Status of Sugar-Sweetened Beverage Consumption in Cook County

New research suggests setting 2018 New Year’s resolutions may not require heavy lifting. In fact, you may want to reach for the proverbial low-hanging fruit when it comes to making healthy dietary selections.

CDC reports that 70% of US adults are obese or overweight. And, while we know that sugar-sweetened beverage (SSBs) consumption is associated with obesity in addition to cardiovascular disease, type 2 diabetes, dental caries, and osteoporosis, a 2017 study found that half of US adults still consume SSBs daily.

To understand beverage consumption in Cook County, IL, a research team led by Dr. Lisa Powell, Director of the Illinois Prevention Research Center at the University of Illinois at Chicago, surveyed 2,581 adults.

Overall researchers found:

  • 1 in 4 Cook County adults reported consuming SSBs frequently (≥2 times per day).
  • Soda is the primary source of reported SSB consumption among adults.
  • On average, adults consume soda 0.6 times per day followed by fruit drinks (0.4 times), teas and coffees (0.4 times), sports drinks (0.3 times), and energy drinks (0.2 times).

Disparities exist by demographic and socioeconomic characteristics:

  • Men consume SSBs more often than women.
  • Younger adults consume SSBs more often than older adults and are more likely to be heavy consumers of SSBs (≥4 times per day).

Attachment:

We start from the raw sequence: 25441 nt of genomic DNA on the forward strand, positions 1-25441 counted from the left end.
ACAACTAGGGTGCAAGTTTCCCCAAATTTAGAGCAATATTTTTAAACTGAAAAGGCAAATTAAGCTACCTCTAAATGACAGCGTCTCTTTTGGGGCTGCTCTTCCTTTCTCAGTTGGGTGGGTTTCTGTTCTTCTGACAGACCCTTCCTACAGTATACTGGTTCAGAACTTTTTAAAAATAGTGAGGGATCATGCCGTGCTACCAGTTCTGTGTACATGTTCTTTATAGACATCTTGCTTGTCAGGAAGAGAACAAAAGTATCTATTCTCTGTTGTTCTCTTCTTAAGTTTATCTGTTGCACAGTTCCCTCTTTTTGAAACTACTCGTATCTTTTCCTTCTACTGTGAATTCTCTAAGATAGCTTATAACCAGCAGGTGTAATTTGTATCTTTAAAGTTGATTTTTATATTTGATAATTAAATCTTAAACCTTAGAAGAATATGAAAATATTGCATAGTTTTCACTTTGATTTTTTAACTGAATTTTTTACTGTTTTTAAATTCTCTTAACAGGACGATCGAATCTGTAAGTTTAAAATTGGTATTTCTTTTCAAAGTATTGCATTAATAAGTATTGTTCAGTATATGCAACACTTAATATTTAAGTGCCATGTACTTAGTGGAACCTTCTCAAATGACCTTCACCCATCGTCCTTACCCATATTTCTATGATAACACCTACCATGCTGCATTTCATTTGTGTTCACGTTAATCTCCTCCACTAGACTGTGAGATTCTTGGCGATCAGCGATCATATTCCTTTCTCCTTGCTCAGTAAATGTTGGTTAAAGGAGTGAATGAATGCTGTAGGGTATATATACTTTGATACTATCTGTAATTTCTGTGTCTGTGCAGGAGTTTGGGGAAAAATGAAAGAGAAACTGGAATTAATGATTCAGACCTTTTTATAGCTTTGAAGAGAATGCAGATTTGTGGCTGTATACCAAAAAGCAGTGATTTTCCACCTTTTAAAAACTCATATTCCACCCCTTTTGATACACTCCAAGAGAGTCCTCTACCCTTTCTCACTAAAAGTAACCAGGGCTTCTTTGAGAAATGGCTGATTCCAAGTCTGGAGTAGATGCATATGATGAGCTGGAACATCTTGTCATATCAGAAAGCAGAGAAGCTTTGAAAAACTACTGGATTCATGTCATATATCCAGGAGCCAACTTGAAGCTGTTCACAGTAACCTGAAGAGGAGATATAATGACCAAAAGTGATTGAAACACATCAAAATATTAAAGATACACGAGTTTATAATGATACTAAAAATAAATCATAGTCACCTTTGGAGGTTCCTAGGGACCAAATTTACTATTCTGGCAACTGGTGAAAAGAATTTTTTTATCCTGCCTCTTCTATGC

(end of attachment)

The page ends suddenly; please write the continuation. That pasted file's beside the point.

• One-fifth (~20%) of non-Hispanic white adults reported consuming SSBs frequently while just under one-third (~30%) of Hispanic and non-Hispanic black adults reported frequent SSB consumption.
  • Frequent SSB consumption was 2.6 times greater for low- versus high-educated women; in particular, low-educated women were 9 times more likely to frequently consume sports drinks and roughly 4 times more likely to frequently consume soda than higher-educated women.

There is good news. Individuals can swap SSBs for healthier alternatives and move mindfully into the new year. Water is a great alternative to SSBs as it calorie free, guaranteed to keep you hydrated, and tap water is especially easy on the wallet. The fizz from sparkling water offers an exciting alternative to still water. By making the healthy choice the default choice you can eliminate a few decisions in your day-to-day life and reduce a little bit of stress in the new year.

This study was funded by a grant from Bloomberg Philanthropies’ Obesity Prevention Initiative.

Read the entire brief on SSBs in Cook County here.

About the image. Photo from Pixabay.


Andrea Pipito, MS, is the Project Manager for the Sweetened Beverage Tax Evaluation Project funded by a grant from Bloomberg Philanthropies. With a background in obesity prevention, she is interested in systematically reviewing the evidence base and evaluating policies and programs that create sustainable and effective change to improve community health.